On the night of November 21, prison staff at Delhi’s Tihar jail beat 18 prisoners with lathis and buckets without any provocation, an inspection committee of judicial officers said. They reported that the prisoners had objected to their pillow cases being confiscated during a search of the wards. Among the 18 prisoners were four Kashmiri inmates. To protest the assault, a general strike was observed in Kashmir on November 27 – the day the Central government’s interlocutor Dineshwar Sharma arrived in Srinagar for a second round of talks with various organisations and individuals.
All the prison staff allegedly involved in the incident have been suspended, media reports said on Friday.
Most often, the subject of prisoners does not have much resonance in Jammu and Kashmir compared to the killing of militants or the maiming of civilians during protests. . This is because of the diffuse nature of arrests, scanty coverage in the media and virtually no access to jails.
But the Tihar incident resonated in the Valley, probably because the images of the bruised and bleeding inmates, published by various media outlets, conveyed the same immediacy and directness as, say, a teenager with a belly full of pellet wounds.
The arrest of separatist leaders – all held at Tihar – earlier this year by the National Investigation Agency on charges of funding the insurgency in Kashmir had killed any chance of a meaningful dialogue, much before Sharma’s appointment in October. Operation All-Out, the security forces’ offensive against militants in Kashmir that has killed 200 insurgents so far, ran parallel to the National Investigation Agency crackdown. The Tihar episode is the final nail in the coffin for the interlocutor’s mission, especially since it has been speculated that the separatists had set the release of prisoners as one of six conditions for them to join any dialogue process.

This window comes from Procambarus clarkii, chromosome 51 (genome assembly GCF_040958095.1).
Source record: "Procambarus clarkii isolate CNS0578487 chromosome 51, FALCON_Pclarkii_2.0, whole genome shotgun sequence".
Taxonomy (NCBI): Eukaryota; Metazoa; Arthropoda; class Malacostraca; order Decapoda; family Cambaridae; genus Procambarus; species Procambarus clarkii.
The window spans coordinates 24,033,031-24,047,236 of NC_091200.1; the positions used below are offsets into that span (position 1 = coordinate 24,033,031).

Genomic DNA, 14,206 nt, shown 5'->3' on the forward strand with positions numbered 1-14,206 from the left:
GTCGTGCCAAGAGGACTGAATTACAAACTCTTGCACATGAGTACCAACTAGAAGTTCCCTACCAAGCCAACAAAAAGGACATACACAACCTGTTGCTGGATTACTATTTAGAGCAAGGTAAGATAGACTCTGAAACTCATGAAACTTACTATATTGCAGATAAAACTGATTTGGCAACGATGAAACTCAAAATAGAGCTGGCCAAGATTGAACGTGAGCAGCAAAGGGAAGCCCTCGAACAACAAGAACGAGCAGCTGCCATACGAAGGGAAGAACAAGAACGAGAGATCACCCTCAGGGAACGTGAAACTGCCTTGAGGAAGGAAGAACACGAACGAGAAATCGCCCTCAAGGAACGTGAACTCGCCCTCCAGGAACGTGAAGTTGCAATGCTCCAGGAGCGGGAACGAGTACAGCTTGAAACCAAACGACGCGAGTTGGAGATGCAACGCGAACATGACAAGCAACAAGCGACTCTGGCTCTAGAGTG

The Tihar incident grabbed headlines for its sheer brutality. But the humiliation of dissidents is not new. A person who was summoned to the National Investigation Agency’s office in Delhi told me that his interrogation went smoothly until he was asked to take off his clothes. “I did not react and they did not persist,” he said. “I think they only wanted to convey the possibility of stripping me naked.”
In another instance, a separatist leader was made to wait outside the agency’s office for hours together over several days before being sent to prison. Barring a few, nearly all the persons the investigation agency has detained or called for questioning have spoken about the subtle humiliation they were subjected to. What will a humiliated lot talk about if at all they come to the dialogue table?
The repeated assertions of separatist leaders that Delhi’s multi-pronged, belligerent policy is aimed at forcing them into submission, therefore, ring true.
Many observers invoke the example of Sheikh Abdullah, who gave up his struggle for plebiscite and settled for the chief minister’s chair after long periods of incarceration in the 1950s, 1960s and 1970s. However, long-term incarceration has resulted in no major ideological or political shift among the current lot of separatists, such as Shabir Shah and Masarat Alam. In fact, separatists of all hues have closed ranks and resolved not to surrender. Besides, separatism is not as centralised as it was in Sheikh Abdullah’s time. There are too many players who would have to be subdued.